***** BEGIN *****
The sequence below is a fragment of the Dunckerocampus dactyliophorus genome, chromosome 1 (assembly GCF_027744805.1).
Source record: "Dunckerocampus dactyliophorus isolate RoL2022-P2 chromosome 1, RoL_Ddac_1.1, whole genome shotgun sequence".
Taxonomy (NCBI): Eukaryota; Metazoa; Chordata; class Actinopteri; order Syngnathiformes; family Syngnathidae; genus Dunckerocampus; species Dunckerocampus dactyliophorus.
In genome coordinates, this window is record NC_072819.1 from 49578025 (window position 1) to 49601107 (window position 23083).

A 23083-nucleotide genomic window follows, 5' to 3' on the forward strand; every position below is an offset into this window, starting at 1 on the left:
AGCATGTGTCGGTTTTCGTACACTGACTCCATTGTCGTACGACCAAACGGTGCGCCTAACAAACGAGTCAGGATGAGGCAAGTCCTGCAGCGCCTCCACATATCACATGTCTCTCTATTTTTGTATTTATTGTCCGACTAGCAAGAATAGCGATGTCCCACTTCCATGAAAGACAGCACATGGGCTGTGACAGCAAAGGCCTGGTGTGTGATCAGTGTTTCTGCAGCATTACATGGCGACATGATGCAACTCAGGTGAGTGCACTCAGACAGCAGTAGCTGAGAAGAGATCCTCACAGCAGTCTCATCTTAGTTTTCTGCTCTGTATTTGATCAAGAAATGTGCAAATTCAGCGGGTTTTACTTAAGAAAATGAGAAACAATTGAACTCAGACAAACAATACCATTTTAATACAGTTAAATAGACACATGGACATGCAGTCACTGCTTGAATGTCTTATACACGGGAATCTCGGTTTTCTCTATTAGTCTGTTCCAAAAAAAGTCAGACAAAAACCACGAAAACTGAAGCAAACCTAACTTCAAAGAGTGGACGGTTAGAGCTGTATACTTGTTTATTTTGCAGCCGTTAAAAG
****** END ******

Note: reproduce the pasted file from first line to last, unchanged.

The sequence below is a fragment of the Dunckerocampus dactyliophorus genome, chromosome 1 (assembly GCF_027744805.1).
Source record: "Dunckerocampus dactyliophorus isolate RoL2022-P2 chromosome 1, RoL_Ddac_1.1, whole genome shotgun sequence".
Taxonomy (NCBI): Eukaryota; Metazoa; Chordata; class Actinopteri; order Syngnathiformes; family Syngnathidae; genus Dunckerocampus; species Dunckerocampus dactyliophorus.
In genome coordinates, this window is record NC_072819.1 from 49578025 (window position 1) to 49601107 (window position 23083).

A 23083-nucleotide genomic window follows, 5' to 3' on the forward strand; every position below is an offset into this window, starting at 1 on the left:
AGCATGTGTCGGTTTTCGTACACTGACTCCATTGTCGTACGACCAAACGGTGCGCCTAACAAACGAGTCAGGATGAGGCAAGTCCTGCAGCGCCTCCACATATCACATGTCTCTCTATTTTTGTATTTATTGTCCGACTAGCAAGAATAGCGATGTCCCACTTCCATGAAAGACAGCACATGGGCTGTGACAGCAAAGGCCTGGTGTGTGATCAGTGTTTCTGCAGCATTACATGGCGACATGATGCAACTCAGGTGAGTGCACTCAGACAGCAGTAGCTGAGAAGAGATCCTCACAGCAGTCTCATCTTAGTTTTCTGCTCTGTATTTGATCAAGAAATGTGCAAATTCAGCGGGTTTTACTTAAGAAAATGAGAAACAATTGAACTCAGACAAACAATACCATTTTAATACAGTTAAATAGACACATGGACATGCAGTCACTGCTTGAATGTCTTATACACGGGAATCTCGGTTTTCTCTATTAGTCTGTTCCAAAAAAAGTCAGACAAAAACCACGAAAACTGAAGCAAACCTAACTTCAAAGAGTGGACGGTTAGAGCTGTATACTTGTTTATTTTGCAGCCGTTAAAAG